Gambling Gains Popularity in Thailand
57% of Thailand’s citizens gambled during the past year, according to the results of a new survey released by the country’s Center for Gambling Studies (CGS). Conducted in conjunction with the Center for Social and Business Development, this survey included both legal and illegal forms of gambling. The CGS has been studying gambling habits in the country since 2017.
CGS director Nualoni Trirat spoke on behalf of the new study. According to her, approximately 30.42 million Thai citizens engaged in some sort of gambling over the last year, which equals about 57% percent of the population. This is 1.4 million more people than have engaged in the sport in any year since the study began in 2017.
A range of different legal and illegal gambling products was used by Thais over this time period. The country’s regulation only allows for a few options including horse racing and the state-run lottery, but many citizens found ways around this limitation. The government lotteries were the most common form of gambling, which brought in an estimated 22.7 million players. This was followed by unofficial (illegal) lotteries, which saw 17.7 million Thais try their luck. Card gams came in next with 4.4 million players.
Government lotteries saw the largest rise in the number of players rise in the number of players. They saw the number of participants increase by about 1.3 million. However, in terms of percentages, dice games like Hi-Lo and Bầu cua cá cọp made the largest gains. They increased by 82.2% bringing them up to 2 million players.
Sports betting, and especially soccer, accounted for the highest wagering per capita, despite the fact that fewer people bet on sports than participate in lotteries. The 3.5 million players are projected to have put up a total of 160.5 billion THB (5.3 billion USD) on soccer games. The next most high spending customer was for the underground lottery, which saw an estimated 153.2 billion THB (5.1 billion USD) gambled. Government-backed lotteries were next with 150.5 billion THB (4.97 billion USD) wagered.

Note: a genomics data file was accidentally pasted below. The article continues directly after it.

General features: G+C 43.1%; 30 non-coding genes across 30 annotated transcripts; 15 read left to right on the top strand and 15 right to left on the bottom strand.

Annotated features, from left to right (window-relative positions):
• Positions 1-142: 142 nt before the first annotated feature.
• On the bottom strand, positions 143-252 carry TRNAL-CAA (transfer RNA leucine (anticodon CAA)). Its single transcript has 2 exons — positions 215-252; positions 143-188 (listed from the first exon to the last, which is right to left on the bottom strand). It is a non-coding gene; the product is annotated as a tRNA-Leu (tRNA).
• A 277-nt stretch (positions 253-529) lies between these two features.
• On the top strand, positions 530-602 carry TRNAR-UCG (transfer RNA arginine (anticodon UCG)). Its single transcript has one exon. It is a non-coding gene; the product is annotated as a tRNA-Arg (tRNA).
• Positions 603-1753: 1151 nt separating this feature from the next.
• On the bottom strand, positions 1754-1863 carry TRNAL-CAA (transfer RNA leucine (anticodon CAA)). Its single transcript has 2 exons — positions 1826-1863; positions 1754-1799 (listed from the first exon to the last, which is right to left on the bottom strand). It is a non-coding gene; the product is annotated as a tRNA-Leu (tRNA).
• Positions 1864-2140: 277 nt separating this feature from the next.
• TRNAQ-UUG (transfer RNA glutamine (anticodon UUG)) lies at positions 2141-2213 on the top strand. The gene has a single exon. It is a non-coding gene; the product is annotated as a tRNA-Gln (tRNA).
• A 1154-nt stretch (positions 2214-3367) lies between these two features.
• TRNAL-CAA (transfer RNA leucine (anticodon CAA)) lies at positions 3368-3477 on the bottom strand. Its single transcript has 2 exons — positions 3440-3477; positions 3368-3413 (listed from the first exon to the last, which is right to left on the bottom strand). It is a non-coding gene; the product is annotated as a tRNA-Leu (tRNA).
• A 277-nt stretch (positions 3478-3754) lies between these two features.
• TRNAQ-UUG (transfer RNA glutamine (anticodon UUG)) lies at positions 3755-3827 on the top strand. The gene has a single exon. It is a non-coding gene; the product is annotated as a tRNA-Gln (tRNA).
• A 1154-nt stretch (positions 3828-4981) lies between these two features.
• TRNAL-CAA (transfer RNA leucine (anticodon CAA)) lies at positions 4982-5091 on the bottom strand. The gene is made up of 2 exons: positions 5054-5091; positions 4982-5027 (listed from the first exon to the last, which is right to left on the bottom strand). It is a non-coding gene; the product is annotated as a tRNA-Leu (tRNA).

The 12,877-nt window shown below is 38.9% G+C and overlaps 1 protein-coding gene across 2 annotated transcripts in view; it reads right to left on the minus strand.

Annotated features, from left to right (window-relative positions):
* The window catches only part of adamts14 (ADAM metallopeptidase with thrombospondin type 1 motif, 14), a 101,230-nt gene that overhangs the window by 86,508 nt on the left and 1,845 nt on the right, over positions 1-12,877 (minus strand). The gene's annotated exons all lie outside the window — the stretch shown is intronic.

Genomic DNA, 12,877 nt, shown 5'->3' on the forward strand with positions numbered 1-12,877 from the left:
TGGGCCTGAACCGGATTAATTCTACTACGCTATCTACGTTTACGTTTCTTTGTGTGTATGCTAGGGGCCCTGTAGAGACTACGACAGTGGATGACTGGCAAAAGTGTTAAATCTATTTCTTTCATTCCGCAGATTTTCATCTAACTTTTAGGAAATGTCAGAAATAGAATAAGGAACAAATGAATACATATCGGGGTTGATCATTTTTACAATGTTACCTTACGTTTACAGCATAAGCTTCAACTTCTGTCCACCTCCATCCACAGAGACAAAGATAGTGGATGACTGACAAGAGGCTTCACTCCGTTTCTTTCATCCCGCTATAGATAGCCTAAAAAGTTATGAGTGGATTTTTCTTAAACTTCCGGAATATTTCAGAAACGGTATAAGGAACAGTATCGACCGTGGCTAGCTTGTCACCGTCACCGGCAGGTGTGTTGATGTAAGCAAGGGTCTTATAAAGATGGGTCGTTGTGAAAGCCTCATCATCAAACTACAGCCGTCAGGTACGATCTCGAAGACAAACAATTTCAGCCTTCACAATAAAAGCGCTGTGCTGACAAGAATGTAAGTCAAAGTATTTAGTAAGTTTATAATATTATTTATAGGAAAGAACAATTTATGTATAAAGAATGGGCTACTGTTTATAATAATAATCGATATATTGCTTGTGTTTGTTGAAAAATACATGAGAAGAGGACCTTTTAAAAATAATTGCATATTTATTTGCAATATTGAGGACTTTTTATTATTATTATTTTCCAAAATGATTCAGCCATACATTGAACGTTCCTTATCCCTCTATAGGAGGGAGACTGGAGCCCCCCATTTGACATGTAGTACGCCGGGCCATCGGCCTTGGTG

These official lotteries were also the most common way for people to get into lotteries. 28% started gambling by buying a lottery ticket. This was almost equaled by the number of people who got into the sport through illegal lotteries, which accounted for 27.3% of players. There was then a significant drop for the third most common way to start. Card games were the first wager for 23.5% of new gamblers.
9.4% of those surveyed were engaged in gaming at casinos and resorts. 0.5% reported that they had gambled in countries near Thailand, while a further 0.3% had gambled in other countries.
In contrast to the trend in many other parts of the globe, online gambling remained an uncommon hobby among those surveyed. Only 1.6% said that they had engaged in online gambling within the last year. 45.2% of these gamers spent their time with the game Baccarat. The rest of them were divided among online card games (27.6%), online slots (20.1%), and betting on sports (16.7%). 20.2 billion THB (0.7 billion USD) was the amount wagered by Thai gamblers over the last year.
In Thailand, those between the ages of 19 and 25 were the most likely to have gambled with 46.3%. A slightly smaller percentage of 42.2% was the amount of those 60 and above who had gambled. 20.9% of older teenagers between the ages of 15-18 had gambled this year. Half of these gamblers started playing at the age of 20 with one person reporting to have fist gambled at 7.
Local Leaders Weigh in on the Matter
The CGS director Nualoni Trirat also provided insight into these numbers. She was especially interested in new moves by the Government Lottery Office.
“The Government Lottery Office prints more than 100 million lottery tickets for each draw, which far outstrips the country’s total population of about 68 million people. This promotes a gambling habit and incentivizes people to buy more tickets,” she said.
Some others in the community were alarmed by the results of the study. According to Spreeda Adulyanont, manager of the Thai Health Promotion Foundation, tighter regulations are required to ensure that there are no negative effects upon society. This is especially true for people who are deemed to be problem gamblers. The study found that about 210,090 people fit the definition of problem gamblers, and that 1.1m people in Thailand have gambling debts.
“We believe access to gambling must be tightened and we urge the government to come up with policies which do not promote such activities in society,” Dr. Supreeda said.
Former Prime Minister Adhisit Vejjajiva looked to advances in technology to explain the increase in gambling in a news conference last week:
“Technology has changed gambling patterns, making it more convenient and anonymous. The government should see their policies in the bigger picture, not just pursuing their goals and forget about their consequences on society.”
One of these new technologies that may promote more gambling in the future is the availability of online lottery sales. The Government Lottery Office (GLO) announced in June that they had formed a team to look into new lottery-related products. One of the biggest proposals on the table is allowing the online sell of lottery tickets. Although the office asked for public proposals on changes to the system in July, they have yet to release the results of the public responses.
In a move to get rid of illegal gambling, the government has also been cracking down on operators of gambling products that don’t have permission to operate in Thailand. In August, government authorities warned 3.3 million citizens that their personal data has likely been compromised because of them gambling with international online operators.